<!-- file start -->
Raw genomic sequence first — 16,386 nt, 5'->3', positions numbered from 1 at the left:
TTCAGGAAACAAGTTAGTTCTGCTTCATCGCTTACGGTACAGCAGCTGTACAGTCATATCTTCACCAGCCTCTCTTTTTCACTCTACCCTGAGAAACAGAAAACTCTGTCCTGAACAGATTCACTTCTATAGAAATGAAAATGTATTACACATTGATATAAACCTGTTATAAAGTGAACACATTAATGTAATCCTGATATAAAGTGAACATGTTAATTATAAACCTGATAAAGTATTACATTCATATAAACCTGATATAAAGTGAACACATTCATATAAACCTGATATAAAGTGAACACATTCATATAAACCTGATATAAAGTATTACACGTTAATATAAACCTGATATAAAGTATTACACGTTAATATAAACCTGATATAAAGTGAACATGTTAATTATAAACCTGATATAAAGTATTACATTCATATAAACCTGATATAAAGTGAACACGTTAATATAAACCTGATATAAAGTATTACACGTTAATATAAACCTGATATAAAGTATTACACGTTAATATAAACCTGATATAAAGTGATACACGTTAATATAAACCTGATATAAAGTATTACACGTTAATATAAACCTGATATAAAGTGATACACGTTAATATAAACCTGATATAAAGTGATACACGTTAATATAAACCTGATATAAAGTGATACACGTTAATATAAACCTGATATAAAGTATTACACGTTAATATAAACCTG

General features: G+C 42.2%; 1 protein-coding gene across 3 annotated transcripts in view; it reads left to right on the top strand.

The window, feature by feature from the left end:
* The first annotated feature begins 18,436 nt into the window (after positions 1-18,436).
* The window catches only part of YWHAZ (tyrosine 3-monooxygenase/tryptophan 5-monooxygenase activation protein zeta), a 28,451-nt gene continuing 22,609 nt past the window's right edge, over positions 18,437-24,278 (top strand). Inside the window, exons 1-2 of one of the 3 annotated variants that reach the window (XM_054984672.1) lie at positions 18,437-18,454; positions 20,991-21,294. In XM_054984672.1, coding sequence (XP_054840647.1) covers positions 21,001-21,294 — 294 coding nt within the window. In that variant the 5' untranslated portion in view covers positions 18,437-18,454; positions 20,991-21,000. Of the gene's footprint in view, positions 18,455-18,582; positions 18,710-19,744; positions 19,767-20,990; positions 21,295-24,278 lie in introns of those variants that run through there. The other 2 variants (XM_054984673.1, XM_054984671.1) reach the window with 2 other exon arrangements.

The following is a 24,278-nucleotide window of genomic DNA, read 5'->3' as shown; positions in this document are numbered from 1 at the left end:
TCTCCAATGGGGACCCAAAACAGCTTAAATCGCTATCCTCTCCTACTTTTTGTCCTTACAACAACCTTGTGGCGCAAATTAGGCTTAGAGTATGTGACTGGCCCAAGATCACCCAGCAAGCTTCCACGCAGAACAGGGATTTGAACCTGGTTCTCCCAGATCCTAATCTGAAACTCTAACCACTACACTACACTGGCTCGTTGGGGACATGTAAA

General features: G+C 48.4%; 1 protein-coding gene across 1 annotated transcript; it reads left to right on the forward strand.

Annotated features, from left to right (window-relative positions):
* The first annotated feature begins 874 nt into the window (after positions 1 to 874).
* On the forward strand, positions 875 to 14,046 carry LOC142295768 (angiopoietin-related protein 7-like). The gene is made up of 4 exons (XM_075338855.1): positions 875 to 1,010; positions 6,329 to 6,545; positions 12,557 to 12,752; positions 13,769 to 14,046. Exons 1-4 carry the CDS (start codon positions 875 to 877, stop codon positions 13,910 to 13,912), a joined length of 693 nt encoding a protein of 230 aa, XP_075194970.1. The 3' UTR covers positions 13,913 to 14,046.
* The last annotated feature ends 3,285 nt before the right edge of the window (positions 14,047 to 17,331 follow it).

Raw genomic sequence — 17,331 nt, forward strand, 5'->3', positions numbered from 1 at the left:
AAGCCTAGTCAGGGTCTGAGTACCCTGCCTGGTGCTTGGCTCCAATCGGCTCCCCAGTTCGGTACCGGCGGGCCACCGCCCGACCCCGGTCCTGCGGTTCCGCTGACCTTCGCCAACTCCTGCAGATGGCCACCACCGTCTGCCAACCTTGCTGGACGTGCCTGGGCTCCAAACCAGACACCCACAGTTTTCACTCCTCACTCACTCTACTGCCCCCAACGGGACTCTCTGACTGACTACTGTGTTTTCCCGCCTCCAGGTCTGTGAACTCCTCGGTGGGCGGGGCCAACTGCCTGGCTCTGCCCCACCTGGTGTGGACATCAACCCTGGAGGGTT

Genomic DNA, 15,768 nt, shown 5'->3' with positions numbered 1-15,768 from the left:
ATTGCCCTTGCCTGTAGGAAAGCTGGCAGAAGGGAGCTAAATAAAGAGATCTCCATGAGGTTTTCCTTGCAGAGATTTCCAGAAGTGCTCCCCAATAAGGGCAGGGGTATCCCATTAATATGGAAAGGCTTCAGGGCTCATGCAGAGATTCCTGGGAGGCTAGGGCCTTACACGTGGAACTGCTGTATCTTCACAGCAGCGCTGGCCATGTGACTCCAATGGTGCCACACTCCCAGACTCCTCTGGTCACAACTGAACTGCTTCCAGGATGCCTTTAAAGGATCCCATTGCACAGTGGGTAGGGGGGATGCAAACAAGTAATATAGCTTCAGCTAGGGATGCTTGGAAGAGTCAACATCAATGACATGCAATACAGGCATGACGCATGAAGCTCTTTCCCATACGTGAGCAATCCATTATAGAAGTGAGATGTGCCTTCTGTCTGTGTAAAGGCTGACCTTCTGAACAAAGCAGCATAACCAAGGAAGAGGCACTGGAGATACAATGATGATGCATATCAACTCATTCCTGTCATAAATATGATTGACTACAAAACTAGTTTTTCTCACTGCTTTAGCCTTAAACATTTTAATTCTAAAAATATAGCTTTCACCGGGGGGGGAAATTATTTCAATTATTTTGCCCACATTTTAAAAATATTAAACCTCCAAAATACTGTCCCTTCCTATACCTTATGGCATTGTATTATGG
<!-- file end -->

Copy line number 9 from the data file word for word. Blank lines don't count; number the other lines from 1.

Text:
General features: G+C 48.4%; 1 protein-coding gene across 1 annotated transcript; it reads left to right on the forward strand.